Dorothy Adams was born in 1928 in Wellington, 72 kilometres north-east of Cape Town. Wellington had been declared on the farm of Champagne in 1840, and it grew as the result of the wine making industry, tannery and fruit production. The family of Dorothy was directly associated with the introduction of the African Methodist Episcopal Church (AMEC) in South Africa. Dorothy’s great-grandfather, Francis MacDonald Gow, was a West Indian-born photographer and minister of the AMEC. He arrived in Cape Town with his American wife, Sarah, and established a church and subsequently became a member of Cape Town’s growing Coloured elite.

Gow was involved in the struggle for the prevention of the secession of the Ethiopians from the AMEC, and as a result he became a leading figure in the church. He educated three of his children at the Wilberforce Institute in the United States, where other notable South Africans (such as Charlotte Maxeke) also studied. His sons Edward, Levi and Francis went on to become preachers in the AMEC, and one of them, Francis, became its first African-born Bishop. During the nineteenth century, the AMEC evangelized extensively in Africa, and in the 1880s. Adams grandfather, Edward George Gow, had moved to Wellington with his wife in the early twentieth century as a minister of the AMEC.

At the time that Dorothy was born, the town was predominantly Coloured in its population outlook. Many of the workers were employed on the surrounding farms and in the local shoe factory. Dorothy’s father, Frederick Adams, worked in the factory, and her mother Rachel Gow, was employed as a cook in the same vicinity. Her mother and both of her parents were actively involved in the activities of the AMEC. Thus, religion had a profound influence in her early life.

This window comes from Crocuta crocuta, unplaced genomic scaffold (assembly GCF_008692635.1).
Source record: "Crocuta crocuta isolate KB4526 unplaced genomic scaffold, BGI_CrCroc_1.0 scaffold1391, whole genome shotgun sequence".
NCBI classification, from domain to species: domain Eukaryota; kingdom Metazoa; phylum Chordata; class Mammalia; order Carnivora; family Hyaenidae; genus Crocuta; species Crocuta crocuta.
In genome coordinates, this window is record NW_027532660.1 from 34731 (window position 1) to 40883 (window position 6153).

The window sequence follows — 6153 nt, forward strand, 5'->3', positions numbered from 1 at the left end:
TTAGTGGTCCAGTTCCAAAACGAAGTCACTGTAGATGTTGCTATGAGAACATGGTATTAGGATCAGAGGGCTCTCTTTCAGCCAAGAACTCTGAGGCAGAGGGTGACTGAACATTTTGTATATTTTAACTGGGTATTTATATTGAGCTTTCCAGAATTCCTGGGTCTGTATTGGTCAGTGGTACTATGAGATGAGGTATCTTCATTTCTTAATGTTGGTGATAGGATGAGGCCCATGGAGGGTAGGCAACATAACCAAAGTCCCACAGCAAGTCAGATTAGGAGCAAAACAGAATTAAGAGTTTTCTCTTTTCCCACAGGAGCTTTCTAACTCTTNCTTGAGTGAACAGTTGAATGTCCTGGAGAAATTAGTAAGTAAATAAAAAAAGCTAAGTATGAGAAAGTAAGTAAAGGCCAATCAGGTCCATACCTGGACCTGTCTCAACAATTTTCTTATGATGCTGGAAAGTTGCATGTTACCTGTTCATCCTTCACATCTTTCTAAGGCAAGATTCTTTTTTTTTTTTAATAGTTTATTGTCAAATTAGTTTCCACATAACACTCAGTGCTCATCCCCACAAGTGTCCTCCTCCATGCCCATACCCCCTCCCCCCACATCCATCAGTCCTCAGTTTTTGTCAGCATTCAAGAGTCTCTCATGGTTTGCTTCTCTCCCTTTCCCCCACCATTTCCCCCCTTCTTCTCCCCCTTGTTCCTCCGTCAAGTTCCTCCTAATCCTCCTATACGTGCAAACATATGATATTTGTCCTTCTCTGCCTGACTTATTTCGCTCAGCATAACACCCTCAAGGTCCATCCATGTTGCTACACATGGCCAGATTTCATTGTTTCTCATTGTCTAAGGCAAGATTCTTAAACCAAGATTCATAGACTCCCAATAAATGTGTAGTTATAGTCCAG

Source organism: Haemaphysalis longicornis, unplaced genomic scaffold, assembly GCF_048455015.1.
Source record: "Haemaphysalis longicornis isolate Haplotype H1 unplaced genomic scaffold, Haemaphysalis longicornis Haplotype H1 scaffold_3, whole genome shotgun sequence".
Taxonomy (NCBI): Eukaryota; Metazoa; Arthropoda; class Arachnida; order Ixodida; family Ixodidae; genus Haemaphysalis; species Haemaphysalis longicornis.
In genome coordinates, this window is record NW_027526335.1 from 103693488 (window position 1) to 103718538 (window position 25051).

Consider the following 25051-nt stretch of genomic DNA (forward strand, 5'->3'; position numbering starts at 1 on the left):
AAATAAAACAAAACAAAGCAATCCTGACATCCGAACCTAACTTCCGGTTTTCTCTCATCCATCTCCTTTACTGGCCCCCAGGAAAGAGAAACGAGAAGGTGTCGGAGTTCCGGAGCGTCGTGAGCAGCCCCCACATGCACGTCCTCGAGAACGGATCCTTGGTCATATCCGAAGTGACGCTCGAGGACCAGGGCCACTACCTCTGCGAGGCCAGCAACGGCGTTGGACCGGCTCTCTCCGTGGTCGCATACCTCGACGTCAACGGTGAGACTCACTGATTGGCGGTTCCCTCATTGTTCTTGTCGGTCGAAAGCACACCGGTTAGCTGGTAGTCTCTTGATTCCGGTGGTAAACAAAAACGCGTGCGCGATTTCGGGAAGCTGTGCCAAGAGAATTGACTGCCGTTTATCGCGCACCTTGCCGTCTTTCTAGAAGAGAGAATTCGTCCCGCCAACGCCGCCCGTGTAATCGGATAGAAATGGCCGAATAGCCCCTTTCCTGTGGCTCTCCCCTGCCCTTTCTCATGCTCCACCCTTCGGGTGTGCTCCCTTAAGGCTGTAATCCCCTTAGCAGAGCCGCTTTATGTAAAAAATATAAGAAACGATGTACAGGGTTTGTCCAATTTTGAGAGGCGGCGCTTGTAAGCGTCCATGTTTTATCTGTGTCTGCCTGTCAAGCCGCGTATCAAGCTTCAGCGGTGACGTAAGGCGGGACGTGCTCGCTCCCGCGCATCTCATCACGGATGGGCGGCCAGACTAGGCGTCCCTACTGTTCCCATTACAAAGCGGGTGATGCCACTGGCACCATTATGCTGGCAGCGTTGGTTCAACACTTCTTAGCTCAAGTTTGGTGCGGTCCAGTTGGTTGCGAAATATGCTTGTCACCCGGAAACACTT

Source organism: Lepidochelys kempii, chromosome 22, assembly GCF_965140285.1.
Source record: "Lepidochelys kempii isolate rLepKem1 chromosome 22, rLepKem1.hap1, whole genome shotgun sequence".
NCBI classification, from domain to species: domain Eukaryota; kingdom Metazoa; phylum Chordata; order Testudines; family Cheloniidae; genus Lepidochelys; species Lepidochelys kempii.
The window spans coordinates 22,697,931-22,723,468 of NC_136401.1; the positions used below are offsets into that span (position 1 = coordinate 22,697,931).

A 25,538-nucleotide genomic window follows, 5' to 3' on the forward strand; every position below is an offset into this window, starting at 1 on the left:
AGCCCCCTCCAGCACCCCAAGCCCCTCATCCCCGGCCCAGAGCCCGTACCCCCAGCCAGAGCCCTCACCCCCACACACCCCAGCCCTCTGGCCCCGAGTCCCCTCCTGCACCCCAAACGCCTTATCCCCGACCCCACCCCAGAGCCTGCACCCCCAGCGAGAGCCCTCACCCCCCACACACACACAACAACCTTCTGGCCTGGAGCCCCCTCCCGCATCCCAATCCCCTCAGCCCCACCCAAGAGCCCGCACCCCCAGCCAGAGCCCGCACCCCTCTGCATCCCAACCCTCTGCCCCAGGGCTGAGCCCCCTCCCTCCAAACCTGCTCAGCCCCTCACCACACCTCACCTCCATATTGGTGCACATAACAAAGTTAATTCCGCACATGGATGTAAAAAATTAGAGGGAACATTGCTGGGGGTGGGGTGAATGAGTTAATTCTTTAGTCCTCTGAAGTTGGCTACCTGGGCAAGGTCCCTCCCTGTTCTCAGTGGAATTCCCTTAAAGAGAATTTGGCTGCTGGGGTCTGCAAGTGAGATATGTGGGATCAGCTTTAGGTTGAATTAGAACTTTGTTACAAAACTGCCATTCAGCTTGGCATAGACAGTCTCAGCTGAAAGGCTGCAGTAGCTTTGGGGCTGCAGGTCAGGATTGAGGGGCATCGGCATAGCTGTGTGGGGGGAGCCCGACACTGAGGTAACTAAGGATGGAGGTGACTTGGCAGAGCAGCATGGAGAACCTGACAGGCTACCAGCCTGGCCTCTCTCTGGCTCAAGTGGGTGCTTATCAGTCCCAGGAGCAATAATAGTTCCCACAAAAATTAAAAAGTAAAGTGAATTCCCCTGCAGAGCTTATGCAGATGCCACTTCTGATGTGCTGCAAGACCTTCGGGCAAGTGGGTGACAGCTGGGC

Adams was educated in Wellington up to standard six (Grade 8), and then at the Athlone Training College in Paarl up to Standard eight (Grade 10). This was followed by two years of studies of basic teacher training where she qualified by the age of 17. Over time, Adams became disassociated from the church, notably as the apartheid government introduced the Group Areas Act through the church. She was disappointed by the failure of her church to reject apartheid segregation in the church. She then turned to politics.

As an educator she became a member of the Teacher’s League of South Africa (TLSA). Later at the age of 35, she became a member of the Non European Unity Movement  (NEUM) and the National Liberation Front (NLF). Furthermore, most of the TLSA leaders were men, although over 40 per cent of teachers were women. This was partly because the men tended to have higher qualifications, while the women, according to Adams, “Were usually my level, which was just standard eight [Grade 10] plus two years’ teacher training. In those days, you know, education was a preserve that was male, and even then only for a very few males.” As a result of her opposition to Apartheid through these organisations, on September 1963, while teaching at Pauw Gedenk Primary School in Wellington, she was arrested allegedly for sabotage. Adams was detained under the notorious 90 Day Detention law.